In the second video of the series, visual artist Nicola Anthony continues where we left off with more tips from creative coach Deborah Henry Pollard.
As an elected member of the Royal Society of Sculptors, Nicola Anthony has been invited all over the world to work with NGOs, art institutions, and architects to create art which expresses the human experience of isolation, displacement, disconnection or disenfranchisement.
This year her art has featured in the New York Times, Interior Design magazine and Architectural Record. In recent years she had a solo exhibition at Singapore Art Museum, exhibited in the Kuala Lumpur Biennale, and installed public sculptures in Los Angeles, Colorado and Singapore. She has been practicing for 15 years and created exhibitions and commissions for art institutions and cultural foundations in Ireland, Singapore, Hong Kong, Myanmar, USA, UK, Indonesia, Thailand and Malaysia. She studied at Loughborough University in the UK and Central Saint Martins, (UAL).
Using fire techniques on paper and metal alongside an innate ability to transform words into messages of profundity, her work is a journal of a thousand souls. She collects human testimonies, empowering and transforming them into contemporary art. From the playful to the heart-wrenching, each artwork is shaped by the narrative it contains.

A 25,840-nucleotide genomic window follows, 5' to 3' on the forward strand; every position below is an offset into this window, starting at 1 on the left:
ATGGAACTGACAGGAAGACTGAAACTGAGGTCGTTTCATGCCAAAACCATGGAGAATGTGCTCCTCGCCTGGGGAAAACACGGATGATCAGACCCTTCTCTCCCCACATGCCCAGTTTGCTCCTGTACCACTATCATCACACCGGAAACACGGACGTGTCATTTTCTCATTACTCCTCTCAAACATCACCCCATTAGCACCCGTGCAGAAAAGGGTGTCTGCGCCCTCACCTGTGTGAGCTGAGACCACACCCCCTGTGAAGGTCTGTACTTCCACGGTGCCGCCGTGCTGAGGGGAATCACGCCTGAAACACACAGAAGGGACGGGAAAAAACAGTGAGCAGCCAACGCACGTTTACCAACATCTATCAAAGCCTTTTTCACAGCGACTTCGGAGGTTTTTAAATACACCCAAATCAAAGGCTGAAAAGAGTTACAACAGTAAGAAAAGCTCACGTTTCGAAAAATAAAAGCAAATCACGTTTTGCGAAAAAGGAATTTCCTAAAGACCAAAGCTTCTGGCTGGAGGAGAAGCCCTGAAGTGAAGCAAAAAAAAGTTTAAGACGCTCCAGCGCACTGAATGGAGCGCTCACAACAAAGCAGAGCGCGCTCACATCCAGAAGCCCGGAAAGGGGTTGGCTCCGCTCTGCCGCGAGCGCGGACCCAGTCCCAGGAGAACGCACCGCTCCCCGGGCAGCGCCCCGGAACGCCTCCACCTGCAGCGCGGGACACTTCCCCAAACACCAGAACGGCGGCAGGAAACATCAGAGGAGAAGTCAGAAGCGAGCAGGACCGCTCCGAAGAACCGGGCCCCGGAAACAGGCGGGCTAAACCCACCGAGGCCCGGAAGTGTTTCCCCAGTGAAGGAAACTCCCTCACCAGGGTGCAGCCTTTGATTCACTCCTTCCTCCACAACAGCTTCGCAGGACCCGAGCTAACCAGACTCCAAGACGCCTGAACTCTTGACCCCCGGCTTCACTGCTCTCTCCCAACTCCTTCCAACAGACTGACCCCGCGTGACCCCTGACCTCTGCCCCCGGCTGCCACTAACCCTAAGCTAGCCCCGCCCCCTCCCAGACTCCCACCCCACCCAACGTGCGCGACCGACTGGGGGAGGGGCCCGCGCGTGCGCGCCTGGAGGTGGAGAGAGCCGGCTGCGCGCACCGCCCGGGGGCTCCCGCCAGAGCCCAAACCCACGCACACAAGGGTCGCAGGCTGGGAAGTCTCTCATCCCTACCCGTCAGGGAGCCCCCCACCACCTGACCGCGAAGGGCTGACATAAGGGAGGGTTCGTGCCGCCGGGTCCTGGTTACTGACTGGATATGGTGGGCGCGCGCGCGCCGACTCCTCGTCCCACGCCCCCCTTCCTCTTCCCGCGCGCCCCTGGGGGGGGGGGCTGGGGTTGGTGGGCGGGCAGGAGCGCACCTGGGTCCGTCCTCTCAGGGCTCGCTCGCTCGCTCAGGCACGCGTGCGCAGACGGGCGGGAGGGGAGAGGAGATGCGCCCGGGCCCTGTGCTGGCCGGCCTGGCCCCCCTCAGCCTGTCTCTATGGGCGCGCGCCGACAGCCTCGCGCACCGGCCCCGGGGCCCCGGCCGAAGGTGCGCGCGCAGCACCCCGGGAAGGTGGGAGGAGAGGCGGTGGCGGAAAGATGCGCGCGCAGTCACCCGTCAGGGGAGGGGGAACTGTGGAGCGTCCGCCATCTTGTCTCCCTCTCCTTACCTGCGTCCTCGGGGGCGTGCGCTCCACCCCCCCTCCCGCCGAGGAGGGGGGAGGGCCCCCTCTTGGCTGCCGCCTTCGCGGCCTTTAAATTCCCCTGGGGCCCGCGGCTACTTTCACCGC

Some works take the form of text sculptures, giving glimpses into the effects of displacement and intergenerational trauma. Others portray traces of lost stories and unheard voices through burnt, worn and layered surfaces. She focuses her work on untold narratives, collective memory, displacement, migration and place memory. Anthony has a specific interest in the nature of the ‘archive’ of stories, language, memory processes, and the way we may all experience time differently.
Image © Nicola Anthony, Pass It On, 2013
Nicola talks with art critic Tabish Khan in part three of our Surviving Lockdown series here
Nicola Anthony is a British artist known for her public art around the world. Her text sculptures are made of metal, words, memories and narratives. She has worked internationally with NGOs, art institutions, public spaces and cultural research bodies to create art which tells the stories that are often left unspoken.